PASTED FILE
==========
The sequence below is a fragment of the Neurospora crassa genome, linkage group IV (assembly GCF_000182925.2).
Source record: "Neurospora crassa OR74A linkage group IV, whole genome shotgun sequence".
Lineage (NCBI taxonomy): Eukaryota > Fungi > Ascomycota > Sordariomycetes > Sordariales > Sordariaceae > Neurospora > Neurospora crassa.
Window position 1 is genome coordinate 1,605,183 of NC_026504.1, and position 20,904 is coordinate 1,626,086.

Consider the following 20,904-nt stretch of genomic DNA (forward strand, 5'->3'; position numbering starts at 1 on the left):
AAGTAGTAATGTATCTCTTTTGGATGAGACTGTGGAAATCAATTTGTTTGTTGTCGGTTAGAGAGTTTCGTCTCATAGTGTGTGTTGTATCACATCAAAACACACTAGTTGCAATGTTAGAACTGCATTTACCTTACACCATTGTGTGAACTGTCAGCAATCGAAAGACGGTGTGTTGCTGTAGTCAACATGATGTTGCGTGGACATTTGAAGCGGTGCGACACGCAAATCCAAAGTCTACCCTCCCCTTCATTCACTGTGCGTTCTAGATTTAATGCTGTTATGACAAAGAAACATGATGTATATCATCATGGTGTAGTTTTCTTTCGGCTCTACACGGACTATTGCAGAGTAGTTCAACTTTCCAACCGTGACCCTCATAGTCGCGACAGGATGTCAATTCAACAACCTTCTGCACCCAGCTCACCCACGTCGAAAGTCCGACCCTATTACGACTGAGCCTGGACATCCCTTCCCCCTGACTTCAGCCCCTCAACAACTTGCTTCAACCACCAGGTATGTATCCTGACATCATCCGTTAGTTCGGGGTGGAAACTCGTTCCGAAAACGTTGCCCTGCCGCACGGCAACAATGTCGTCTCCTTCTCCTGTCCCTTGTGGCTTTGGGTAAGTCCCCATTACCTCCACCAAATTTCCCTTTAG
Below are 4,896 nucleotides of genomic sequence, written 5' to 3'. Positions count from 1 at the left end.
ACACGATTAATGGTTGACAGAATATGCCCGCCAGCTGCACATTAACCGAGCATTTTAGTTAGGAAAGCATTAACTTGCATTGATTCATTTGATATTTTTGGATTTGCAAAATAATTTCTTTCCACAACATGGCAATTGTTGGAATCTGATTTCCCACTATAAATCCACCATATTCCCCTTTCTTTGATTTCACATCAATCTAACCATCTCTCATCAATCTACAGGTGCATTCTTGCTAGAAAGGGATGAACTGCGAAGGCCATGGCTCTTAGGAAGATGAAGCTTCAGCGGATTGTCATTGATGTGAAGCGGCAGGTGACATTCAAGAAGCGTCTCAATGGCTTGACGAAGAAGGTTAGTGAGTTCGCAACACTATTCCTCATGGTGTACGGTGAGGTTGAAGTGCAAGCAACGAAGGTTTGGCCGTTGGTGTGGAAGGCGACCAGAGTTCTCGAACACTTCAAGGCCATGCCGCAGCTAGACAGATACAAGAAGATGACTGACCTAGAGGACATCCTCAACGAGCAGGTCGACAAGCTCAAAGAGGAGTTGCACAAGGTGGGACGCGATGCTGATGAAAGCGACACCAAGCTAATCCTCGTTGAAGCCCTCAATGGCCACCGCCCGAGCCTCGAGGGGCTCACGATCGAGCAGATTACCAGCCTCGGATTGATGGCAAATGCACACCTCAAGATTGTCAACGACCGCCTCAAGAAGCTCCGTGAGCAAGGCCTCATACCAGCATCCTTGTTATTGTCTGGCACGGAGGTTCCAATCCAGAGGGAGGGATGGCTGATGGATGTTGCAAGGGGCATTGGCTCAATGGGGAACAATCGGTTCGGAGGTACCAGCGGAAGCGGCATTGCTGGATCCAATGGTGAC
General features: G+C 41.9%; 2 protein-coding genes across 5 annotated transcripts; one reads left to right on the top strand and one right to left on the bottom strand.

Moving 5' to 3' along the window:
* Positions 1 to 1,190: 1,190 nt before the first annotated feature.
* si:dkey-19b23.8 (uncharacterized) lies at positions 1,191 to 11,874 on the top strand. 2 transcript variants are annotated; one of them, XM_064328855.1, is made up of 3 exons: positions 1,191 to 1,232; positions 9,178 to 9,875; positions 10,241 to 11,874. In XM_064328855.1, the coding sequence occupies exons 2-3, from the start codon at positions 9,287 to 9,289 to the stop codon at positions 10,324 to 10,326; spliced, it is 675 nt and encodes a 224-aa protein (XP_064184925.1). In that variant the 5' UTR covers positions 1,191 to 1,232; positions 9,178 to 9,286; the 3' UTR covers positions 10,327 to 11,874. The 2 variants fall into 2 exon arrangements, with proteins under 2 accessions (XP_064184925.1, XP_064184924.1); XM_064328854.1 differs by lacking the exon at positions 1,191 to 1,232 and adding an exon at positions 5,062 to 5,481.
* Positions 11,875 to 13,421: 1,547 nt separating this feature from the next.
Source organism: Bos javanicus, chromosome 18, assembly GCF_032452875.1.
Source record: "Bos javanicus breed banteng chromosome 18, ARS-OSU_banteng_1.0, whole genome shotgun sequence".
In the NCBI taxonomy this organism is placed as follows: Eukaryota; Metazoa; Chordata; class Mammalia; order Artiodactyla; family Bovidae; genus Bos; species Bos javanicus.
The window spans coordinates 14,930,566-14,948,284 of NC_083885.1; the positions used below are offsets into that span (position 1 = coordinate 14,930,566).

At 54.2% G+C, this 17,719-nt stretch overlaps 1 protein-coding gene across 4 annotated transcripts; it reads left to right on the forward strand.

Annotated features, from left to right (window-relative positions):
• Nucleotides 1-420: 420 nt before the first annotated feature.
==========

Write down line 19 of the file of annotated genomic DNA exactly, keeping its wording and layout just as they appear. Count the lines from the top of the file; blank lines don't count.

Annotated features, from left to right (window-relative positions):